Unions in the Pre-Tertiary Education, Ghana has cautioned government against the implementation of the Ghana Partnership Schools (GPS) Project in September this year.
According to them the project was a subtle and eventual privatisation, commercialisation and commodification of public education in the country.
Under the GPS project, a total of 100 selected public schools in the Ashanti, Northern, Central and Greater Accra Regions would be handed over to private school operators to manage.
The unions include the Ghana National Association of Teachers (GNAT), National Association of Graduate Teachers (NAGRAT), Teachers and Educational Workers Union (TEWU) and Coalition of Concerned Teachers (CCT).
Addressing a press conference in Accra yesterday, Mr David Ofori Acheampong, General Secretary of GNAT said the project was purported to run for three years after which it may be institutionalised permanently.
He said that the Ministry of Education (MoE) and the Ghana Education Service (GES) were collaborating with ARK, an international consortium to implement the project.
“Already, the MOE and the consultants (ARK) have held a three-day workshop recently with an intention to finalise the draft report for the implementation of the project,” he added.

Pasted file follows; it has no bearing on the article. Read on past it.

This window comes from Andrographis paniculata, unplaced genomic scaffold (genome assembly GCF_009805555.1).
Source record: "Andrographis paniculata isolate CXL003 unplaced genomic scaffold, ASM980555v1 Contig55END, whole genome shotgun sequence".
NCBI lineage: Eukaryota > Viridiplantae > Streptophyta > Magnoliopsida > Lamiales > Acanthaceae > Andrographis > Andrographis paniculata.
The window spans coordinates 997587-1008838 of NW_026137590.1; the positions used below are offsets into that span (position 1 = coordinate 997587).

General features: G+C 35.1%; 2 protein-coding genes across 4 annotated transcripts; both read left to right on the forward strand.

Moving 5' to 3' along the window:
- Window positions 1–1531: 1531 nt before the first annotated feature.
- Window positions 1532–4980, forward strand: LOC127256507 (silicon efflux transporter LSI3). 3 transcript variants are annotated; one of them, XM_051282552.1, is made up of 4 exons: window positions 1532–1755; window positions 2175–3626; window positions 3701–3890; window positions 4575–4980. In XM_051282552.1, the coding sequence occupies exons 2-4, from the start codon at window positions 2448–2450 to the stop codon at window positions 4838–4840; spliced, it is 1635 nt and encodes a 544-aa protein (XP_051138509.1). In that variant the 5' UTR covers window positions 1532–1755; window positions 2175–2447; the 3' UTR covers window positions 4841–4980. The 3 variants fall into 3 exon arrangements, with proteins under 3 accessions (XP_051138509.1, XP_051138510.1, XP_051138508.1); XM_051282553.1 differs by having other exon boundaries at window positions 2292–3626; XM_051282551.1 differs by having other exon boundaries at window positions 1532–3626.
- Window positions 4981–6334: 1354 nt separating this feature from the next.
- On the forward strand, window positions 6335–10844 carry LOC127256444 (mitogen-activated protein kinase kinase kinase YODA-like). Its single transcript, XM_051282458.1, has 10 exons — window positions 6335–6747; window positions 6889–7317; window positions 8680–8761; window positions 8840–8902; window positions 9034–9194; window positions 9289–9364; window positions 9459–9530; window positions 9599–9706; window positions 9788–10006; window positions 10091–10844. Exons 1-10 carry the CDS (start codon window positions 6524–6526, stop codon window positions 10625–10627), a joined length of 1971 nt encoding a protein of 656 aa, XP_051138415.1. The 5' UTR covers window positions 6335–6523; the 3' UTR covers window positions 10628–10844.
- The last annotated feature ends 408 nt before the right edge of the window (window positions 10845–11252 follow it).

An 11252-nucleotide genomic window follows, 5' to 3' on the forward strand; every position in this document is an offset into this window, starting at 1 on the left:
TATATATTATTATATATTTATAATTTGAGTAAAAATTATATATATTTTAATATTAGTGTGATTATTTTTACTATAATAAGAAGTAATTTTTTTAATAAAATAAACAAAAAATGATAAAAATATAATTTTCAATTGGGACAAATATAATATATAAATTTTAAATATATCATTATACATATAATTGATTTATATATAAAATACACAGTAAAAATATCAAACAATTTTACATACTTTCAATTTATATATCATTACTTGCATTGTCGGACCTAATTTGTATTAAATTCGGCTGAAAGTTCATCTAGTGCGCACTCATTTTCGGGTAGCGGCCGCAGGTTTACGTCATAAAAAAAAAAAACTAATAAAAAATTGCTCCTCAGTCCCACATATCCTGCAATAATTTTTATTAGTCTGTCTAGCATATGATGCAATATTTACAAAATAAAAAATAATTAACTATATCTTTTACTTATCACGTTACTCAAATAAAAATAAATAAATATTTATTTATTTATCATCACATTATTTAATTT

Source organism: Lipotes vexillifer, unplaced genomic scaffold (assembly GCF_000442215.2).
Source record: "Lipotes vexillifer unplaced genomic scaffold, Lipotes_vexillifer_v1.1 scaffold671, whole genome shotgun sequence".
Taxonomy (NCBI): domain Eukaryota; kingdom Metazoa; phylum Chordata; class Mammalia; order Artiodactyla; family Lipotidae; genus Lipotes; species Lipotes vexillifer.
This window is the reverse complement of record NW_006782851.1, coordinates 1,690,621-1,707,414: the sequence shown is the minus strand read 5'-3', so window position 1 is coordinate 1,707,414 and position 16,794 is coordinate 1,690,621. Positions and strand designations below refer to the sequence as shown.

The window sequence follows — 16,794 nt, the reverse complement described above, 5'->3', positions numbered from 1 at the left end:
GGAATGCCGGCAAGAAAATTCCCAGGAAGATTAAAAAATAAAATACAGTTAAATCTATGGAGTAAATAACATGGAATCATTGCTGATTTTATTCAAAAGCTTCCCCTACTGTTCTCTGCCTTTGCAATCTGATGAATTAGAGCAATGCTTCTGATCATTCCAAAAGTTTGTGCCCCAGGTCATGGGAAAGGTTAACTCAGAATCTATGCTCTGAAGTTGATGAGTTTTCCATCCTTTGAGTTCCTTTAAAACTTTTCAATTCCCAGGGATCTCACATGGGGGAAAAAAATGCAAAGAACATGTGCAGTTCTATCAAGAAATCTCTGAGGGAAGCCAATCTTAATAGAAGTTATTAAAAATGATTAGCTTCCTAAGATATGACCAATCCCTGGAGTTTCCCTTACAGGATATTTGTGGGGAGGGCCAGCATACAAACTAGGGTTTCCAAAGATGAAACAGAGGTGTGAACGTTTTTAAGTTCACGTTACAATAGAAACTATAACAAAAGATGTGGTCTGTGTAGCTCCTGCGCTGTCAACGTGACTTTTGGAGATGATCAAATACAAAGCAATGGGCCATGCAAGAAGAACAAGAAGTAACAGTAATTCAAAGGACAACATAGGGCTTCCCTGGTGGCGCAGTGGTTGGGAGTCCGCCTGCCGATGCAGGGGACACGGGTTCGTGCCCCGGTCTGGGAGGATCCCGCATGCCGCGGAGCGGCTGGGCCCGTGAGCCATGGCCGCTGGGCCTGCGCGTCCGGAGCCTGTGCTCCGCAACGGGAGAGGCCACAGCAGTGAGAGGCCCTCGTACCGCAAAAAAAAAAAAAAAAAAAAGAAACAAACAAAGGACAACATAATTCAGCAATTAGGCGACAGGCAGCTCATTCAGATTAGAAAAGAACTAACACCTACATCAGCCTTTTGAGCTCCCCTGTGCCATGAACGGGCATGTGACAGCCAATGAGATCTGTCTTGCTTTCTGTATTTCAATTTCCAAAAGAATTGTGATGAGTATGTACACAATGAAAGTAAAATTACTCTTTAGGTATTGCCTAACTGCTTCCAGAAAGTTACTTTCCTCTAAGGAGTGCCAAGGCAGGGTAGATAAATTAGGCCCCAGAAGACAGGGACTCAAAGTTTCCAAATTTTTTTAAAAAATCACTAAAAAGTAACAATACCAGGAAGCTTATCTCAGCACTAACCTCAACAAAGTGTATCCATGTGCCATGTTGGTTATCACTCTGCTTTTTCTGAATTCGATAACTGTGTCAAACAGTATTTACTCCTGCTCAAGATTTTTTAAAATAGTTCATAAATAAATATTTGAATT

Mr Acheampong stated that based on the budget statement for 2019, government had secured funding to support private operators instead of the public schools.
He added that an aspect of the project empowers private operators to decide to work with the GES staff or not saying “transfer of GES staff from the selected schools will not attract transfer grants and school heads will not be maintained automatically by the private operators”.
Mr Acheampong said the project was against the union’s collective agreements with the GES and the Labour Act, 2003 (Act 651).
“We wish to remind government of the preamble to our collective agreements which enjoins the parties not to be anti-union or anti-management, rather recognise and agree to promote trust, respect, fairness and endeavours to uphold these virtues in their policies and standards,” he emphasised.
Mr. Acheampong called on government to release the subventions of the district directorates of education on time to enable them undertake proper supervision as expected of them.
He therefore urged government to provide all required logistics needed for quality public education and the needs for staff to elevate the desired level of public education.
“Privitisation, commercialisation and commodification of public education were not the answers to the provision of quality public education,” he noted.
These schools should have kindergarten, primary and junior high schools with at least 300 students enrolled across classes.
BY ABEDUWAA LUCY APPIAH